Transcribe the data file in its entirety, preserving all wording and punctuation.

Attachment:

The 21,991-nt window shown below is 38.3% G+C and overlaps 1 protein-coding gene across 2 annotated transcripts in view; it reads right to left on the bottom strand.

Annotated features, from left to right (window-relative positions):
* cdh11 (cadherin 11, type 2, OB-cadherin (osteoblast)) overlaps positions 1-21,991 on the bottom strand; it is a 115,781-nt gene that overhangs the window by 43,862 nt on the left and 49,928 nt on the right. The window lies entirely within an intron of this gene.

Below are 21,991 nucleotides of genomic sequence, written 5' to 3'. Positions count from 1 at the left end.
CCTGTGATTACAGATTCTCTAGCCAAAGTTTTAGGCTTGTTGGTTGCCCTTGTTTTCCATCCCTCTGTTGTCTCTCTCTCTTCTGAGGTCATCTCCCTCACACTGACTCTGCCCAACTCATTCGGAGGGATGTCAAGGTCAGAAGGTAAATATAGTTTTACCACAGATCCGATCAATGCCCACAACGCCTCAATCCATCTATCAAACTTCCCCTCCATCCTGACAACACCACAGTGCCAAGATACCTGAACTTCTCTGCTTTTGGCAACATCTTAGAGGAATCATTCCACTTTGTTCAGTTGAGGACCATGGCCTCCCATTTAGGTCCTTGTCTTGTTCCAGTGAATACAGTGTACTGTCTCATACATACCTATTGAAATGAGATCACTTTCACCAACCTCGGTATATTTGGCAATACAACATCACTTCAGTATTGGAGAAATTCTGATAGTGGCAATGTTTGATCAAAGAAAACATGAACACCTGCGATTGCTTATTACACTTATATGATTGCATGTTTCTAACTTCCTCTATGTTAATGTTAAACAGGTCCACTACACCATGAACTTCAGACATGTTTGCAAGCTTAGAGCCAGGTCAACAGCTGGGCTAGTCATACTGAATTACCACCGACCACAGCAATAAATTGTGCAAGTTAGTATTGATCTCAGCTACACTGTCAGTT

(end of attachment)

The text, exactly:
The 21,991-nt window shown below is 38.3% G+C and overlaps 1 protein-coding gene across 2 annotated transcripts in view; it reads right to left on the bottom strand.

Annotated features, from left to right (window-relative positions):
* cdh11 (cadherin 11, type 2, OB-cadherin (osteoblast)) overlaps positions 1-21,991 on the bottom strand; it is a 115,781-nt gene that overhangs the window by 43,862 nt on the left and 49,928 nt on the right. The window lies entirely within an intron of this gene.

Below are 21,991 nucleotides of genomic sequence, written 5' to 3'. Positions count from 1 at the left end.
CCTGTGATTACAGATTCTCTAGCCAAAGTTTTAGGCTTGTTGGTTGCCCTTGTTTTCCATCCCTCTGTTGTCTCTCTCTCTTCTGAGGTCATCTCCCTCACACTGACTCTGCCCAACTCATTCGGAGGGATGTCAAGGTCAGAAGGTAAATATAGTTTTACCACAGATCCGATCAATGCCCACAACGCCTCAATCCATCTATCAAACTTCCCCTCCATCCTGACAACACCACAGTGCCAAGATACCTGAACTTCTCTGCTTTTGGCAACATCTTAGAGGAATCATTCCACTTTGTTCAGTTGAGGACCATGGCCTCCCATTTAGGTCCTTGTCTTGTTCCAGTGAATACAGTGTACTGTCTCATACATACCTATTGAAATGAGATCACTTTCACCAACCTCGGTATATTTGGCAATACAACATCACTTCAGTATTGGAGAAATTCTGATAGTGGCAATGTTTGATCAAAGAAAACATGAACACCTGCGATTGCTTATTACACTTATATGATTGCATGTTTCTAACTTCCTCTATGTTAATGTTAAACAGGTCCACTACACCATGAACTTCAGACATGTTTGCAAGCTTAGAGCCAGGTCAACAGCTGGGCTAGTCATACTGAATTACCACCGACCACAGCAATAAATTGTGCAAGTTAGTATTGATCTCAGCTACACTGTCAGTT